Thoughts on and questions about V2R from the Subaru guy

pontoontodd

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We had a great time at the Vegas to Reno. It was good to meet dan200, 450girl, and tons of other people. Thanks to everyone in contingency or staging who laughed at us, with us, gave us thumbs up or high fives, it made the trip worth it.

We built a super buggy twelve years ago that we've raced in the midwest in at least 100 events in at least 6 series in about ten states and this blew them all away.
We have desert raced the Subaru in Texas on a fifty mile loop and it was fun but the V2R was much different. Deeper ruts, softer and rockier terrain, and the point to point aspect of the race was awesome. At the V2R you just keep going and going and going, never really knowing what's around the next turn or over the next hill. Working on cars in the middle of the desert isn't my favorite activity, and it was a big disappointment that made us time out both days, but it really adds to the challenge and adventure, rather than just waiting for the tow truck to take you back to the pits.

I'm wondering about a few things.
Does the course get smoothed out or groomed by any mechanical or natural process?
Is the course normally that rough? Everyone we'd talked to before we went said it's one of the smoothest desert races. Some people we talked to after Friday said it was the most challenging course they've ever driven. I guess it wasn't so much rough as rutted and rocky.

Here's the whole story of our trip if you have some time to read:
We left Illinois Tuesday morning for Vegas. I was reviewing the GPS track they gave us for the course on the tablet on the way and one thing I noticed is that it seemed to be difficult to get the tablet to get a GPS signal. After a while it seemed to be working if we started the tablet GPS when we were stopped. We were making good time when all of a sudden the car started sputtering in eastern CO and my friend pulled off on the next exit. He stopped at a stop sign and then the car died and wouldn't start. We tried a few things like unplugging the MAF sensor and the car would run a little bit but kept dying. We pushed the car off to the side of the ramp. Seemed like it wasn't getting fuel at the engine. Pulled a hose off the bottom of the surge tank and nothing came out. The transfer pump seemed to be making noise but didn't seem to be pumping fuel. We switched the inlet hoses on the pumps so the high pressure pump was drawing directly out of the big fuel cell. We went to an O Reillys and found fittings and some other things we needed to use our spare high pressure fuel pump. We used that in place of the transfer pump. By that time it was dark and we decided to just drive past Denver and stop at the next open hotel (most were full for some reason) for the night.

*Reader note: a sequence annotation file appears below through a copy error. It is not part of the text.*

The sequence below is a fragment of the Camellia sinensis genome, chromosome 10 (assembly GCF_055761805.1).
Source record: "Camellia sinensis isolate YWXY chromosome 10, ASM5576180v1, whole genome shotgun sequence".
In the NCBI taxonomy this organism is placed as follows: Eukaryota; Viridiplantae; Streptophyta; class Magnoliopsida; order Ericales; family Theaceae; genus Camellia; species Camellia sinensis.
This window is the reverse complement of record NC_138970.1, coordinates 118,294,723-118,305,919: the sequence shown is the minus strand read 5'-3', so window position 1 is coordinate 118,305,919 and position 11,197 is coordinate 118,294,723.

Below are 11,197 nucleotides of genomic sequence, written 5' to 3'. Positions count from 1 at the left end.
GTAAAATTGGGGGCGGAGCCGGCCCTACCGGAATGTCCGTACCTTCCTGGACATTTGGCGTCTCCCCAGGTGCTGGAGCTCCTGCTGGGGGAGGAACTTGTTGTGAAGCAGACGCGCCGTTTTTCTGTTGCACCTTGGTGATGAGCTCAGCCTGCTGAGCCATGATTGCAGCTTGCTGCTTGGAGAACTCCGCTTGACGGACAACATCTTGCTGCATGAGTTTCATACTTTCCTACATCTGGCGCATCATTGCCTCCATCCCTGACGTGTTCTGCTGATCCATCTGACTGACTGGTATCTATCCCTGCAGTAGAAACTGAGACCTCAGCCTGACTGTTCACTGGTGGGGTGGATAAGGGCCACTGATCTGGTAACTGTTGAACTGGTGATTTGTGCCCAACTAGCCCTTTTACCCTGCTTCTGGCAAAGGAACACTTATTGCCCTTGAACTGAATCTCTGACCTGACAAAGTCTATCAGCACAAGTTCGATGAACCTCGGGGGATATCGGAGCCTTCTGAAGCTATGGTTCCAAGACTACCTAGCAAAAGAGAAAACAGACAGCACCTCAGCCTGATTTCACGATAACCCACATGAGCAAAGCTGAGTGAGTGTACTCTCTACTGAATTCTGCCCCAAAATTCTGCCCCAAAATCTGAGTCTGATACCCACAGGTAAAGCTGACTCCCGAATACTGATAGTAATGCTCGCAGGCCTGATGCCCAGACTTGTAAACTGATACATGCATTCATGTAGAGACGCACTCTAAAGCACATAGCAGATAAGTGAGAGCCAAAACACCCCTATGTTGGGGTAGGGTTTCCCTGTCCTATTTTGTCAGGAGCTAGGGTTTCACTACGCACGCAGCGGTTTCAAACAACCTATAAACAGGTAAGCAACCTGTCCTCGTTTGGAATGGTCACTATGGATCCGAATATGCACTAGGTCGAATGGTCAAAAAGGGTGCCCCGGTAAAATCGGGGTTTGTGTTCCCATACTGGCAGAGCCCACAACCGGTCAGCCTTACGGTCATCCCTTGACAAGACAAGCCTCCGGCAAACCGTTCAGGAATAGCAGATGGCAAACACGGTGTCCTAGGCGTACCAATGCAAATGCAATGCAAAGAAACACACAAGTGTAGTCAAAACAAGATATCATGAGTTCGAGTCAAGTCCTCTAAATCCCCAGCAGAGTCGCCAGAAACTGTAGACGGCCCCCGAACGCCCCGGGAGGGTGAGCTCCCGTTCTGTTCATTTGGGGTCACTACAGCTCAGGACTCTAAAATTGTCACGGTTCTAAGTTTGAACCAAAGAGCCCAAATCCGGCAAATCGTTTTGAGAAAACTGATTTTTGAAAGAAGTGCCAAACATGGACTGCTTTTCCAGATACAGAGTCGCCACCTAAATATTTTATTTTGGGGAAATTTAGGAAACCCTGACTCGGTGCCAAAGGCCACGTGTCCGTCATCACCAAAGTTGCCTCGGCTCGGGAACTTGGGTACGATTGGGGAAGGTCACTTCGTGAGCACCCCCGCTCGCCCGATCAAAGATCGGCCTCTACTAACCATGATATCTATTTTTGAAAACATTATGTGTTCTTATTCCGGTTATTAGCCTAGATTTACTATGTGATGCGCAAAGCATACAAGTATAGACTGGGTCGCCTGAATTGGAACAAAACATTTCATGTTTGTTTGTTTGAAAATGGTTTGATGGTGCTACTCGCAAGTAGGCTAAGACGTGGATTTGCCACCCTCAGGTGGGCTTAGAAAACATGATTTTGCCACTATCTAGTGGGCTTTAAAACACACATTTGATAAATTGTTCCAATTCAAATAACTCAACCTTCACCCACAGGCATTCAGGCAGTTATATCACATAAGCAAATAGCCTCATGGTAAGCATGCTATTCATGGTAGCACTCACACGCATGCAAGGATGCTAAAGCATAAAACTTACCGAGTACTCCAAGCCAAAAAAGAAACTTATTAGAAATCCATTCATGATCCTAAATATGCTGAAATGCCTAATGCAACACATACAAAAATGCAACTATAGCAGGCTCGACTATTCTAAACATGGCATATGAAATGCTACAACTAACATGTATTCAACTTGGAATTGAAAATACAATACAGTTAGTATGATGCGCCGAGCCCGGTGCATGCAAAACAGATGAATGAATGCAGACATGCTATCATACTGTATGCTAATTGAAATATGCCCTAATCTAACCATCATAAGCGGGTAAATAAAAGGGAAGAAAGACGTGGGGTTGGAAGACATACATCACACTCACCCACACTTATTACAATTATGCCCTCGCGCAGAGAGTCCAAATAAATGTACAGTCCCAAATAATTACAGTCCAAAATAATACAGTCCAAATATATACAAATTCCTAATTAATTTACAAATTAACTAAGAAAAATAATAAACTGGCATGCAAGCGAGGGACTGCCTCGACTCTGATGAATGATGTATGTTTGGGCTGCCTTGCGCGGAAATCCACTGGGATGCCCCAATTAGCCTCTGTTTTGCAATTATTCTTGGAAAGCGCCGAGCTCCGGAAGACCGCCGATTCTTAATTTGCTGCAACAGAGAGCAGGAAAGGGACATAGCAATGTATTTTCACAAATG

The next day's drive was more scenic and uneventful. The section through Glenwood Canyon and into Utah was very cool, haven't been that way in a long time. We realized the tablet GPS wasn't working at this point so we ordered a bluetooth GPS receiver to be shipped to the hotel on Thursday. We checked the fluids at every gas station and one time the overflow bottle was empty. Stayed at the same level at all the other stops. Used about a quart of oil every 500 miles as usual. We got to Vegas at about 3PM and stepped out of the car. It was HOT, I think about 110F, a shock since we'd been blasting the AC all day. We parked in the shade and put in the door bars, corner windows, number stickers, checked all the suspension bolts, etc. I got ahold of a friend we used to race who lives in Vegas and he met us at the hotel and took us to dinner. We talked for hours, he told us all kinds of racing stories and gave us advice about trying to finish V2R. He didn't believe we'd driven the Subaru out and were planning on racing it and driving it back. He had also never considered just trying a desert race to finish and have fun, he's always trying to win (in class).